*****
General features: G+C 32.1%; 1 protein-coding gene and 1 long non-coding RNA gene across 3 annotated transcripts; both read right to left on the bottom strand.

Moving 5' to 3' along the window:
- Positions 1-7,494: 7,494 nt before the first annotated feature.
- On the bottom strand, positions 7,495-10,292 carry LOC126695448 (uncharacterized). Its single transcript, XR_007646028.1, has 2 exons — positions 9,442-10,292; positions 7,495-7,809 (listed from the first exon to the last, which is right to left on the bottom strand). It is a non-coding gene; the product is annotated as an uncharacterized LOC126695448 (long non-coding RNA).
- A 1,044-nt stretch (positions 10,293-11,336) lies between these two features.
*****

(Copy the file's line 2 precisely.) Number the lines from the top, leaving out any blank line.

Moving 5' to 3' along the window: